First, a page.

A cracked or broken tooth presents problems far beyond affecting the aesthetic appeal of your smile. If you feel a sharp pain when you bite down, and find yourself avoiding certain foods or chewing on the opposite side of your mouth, you may have a cracked or broken tooth. A broken tooth can cause discomfort and pain, and if left untreated, it can lead to more serious issues and even require extraction.
ADMC can help you avoid further problems by offering affordable chipped tooth repair through our participating dentists.
There are several everyday factors that can cause a tooth to crack:
- Chewing on hard foods such as ice, nuts, or hardboiled lollies
- An accident such as a blow to the mouth or a fall onto a hard surface
- Uneven chewing pressure
- Excess stress on a tooth
- Loss of the tooth structure due to wear, fillings or other repairs
- Experiencing temperature extremes (e.g. eating hot food and then drinking ice water)
- Fragility of teeth that have endured root canal treatment.
If you are experiencing pain or oversensitivity, it is advised that you consult your participating ADMC dentist for a professional examination and assessment.
Cracked teeth show a variety of symptoms, including erratic pain when chewing, possibly with release of biting pressure, or pain when your tooth is exposed to temperature extremes. In many cases, the pain may come and go, and your dentist may have difficulty locating which tooth is causing the discomfort.
To understand why a cracked tooth hurts, it helps to know something about the anatomy of the tooth. Inside the tooth, under the white enamel and a hard layer called the dentin, is the inner soft tissue called the pulp. The pulp contains the tooth’s nerves and blood vessels.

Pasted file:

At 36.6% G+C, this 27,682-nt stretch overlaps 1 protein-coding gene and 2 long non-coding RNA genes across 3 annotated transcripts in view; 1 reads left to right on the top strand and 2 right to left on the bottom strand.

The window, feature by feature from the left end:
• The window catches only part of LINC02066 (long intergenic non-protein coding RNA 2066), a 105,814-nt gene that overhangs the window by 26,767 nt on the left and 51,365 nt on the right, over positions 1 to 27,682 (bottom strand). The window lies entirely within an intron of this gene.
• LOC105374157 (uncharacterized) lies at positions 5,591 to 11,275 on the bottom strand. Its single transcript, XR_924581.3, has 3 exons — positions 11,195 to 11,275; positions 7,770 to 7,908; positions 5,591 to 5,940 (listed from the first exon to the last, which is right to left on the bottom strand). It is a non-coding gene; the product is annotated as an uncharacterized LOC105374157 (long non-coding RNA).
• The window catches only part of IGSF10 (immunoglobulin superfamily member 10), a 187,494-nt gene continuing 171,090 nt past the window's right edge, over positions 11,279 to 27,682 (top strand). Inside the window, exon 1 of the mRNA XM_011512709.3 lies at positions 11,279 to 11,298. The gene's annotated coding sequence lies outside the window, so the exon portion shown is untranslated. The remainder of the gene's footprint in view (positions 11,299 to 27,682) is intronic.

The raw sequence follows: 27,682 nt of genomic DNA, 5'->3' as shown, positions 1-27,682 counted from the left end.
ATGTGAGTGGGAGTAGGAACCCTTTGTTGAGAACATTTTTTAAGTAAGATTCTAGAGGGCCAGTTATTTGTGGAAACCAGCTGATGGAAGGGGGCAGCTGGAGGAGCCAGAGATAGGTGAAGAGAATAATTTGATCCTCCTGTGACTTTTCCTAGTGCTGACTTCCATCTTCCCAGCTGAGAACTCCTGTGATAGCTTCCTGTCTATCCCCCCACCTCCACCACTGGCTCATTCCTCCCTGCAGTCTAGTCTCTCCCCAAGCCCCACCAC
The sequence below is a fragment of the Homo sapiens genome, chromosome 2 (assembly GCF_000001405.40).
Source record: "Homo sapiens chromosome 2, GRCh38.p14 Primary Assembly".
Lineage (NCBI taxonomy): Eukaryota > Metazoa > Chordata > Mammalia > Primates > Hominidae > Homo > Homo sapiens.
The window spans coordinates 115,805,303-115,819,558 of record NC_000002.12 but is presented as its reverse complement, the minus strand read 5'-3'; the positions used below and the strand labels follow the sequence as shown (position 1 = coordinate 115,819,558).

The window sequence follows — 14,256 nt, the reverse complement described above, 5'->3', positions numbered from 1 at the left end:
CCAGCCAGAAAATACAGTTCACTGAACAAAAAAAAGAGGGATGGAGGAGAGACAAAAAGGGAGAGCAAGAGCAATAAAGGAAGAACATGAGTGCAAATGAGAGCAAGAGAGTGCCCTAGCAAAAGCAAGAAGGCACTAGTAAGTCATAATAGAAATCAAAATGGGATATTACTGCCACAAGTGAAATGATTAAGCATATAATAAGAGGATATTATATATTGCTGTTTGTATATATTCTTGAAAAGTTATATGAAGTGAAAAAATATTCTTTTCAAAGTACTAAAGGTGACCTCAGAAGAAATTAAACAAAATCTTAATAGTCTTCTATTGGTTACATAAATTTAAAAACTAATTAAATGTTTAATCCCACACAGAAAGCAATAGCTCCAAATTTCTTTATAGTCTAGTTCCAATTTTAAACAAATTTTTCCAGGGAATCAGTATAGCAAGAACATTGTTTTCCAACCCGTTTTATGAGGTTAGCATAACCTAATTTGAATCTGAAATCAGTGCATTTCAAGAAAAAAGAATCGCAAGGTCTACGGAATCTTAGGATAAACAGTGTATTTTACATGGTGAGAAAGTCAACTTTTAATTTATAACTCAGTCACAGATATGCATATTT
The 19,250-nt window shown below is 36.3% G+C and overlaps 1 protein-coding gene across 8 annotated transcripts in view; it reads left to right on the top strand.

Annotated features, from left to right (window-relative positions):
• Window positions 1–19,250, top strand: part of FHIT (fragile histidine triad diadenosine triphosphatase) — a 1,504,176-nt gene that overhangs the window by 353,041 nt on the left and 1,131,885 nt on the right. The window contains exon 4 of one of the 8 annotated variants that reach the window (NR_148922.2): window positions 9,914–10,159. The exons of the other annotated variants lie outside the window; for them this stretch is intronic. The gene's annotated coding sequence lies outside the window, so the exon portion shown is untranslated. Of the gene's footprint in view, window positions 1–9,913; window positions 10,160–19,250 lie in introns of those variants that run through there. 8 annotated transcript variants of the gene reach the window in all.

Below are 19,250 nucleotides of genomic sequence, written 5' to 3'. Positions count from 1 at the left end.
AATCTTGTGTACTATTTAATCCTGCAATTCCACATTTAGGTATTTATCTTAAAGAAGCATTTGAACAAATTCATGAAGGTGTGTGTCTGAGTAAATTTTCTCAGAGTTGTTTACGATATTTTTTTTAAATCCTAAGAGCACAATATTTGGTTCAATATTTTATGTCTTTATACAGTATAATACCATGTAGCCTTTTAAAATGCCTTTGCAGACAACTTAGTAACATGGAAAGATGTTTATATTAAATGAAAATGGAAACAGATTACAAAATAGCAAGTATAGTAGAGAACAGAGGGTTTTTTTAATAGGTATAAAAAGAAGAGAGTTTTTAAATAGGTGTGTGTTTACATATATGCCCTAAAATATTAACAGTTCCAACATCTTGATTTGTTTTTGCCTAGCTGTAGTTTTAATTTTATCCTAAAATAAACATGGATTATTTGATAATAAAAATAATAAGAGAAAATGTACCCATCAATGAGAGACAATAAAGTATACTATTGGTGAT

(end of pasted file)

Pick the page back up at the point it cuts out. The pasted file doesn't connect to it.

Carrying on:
When the outer hard tissues of the tooth are cracked, chewing can cause movement of the pieces, and the pulp can become irritated. Eventually, the pulp will become damaged to the point that it can no longer heal itself.
The tooth will not only hurt when chewing but may also become sensitive to temperature extremes. In time, a cracked tooth may begin to hurt all by itself. Extensive cracks can lead to infection of the pulp tissue, which can spread to the bone and gum surrounding the tooth.
Chipped teeth account for the majority of dental injuries. Most chipped teeth can be repaired either by reattaching the broken piece of tooth enamel or by bonding a tooth-colored filling or crown in place. See your dentist as soon as possible after the injury to treat your chipped tooth and keep it from worsening.
If you have a cracked or broken tooth, there are several ways you can care for your tooth while waiting to receive professional dental care. Some things you can do to care for your cracked or broken tooth include:
- Avoid chewing on that side of your mouth
- Avoid hard and very hot or cold foods
- Take over-the-counter painkillers if required to manage any pain and sensitivity
- Rinse your mouth with a warm salt-water rinse in order to flush bacteria from the tooth.
There are many different types of cracked teeth. The treatment and outcome for your tooth depends on the type, location and extent of the crack.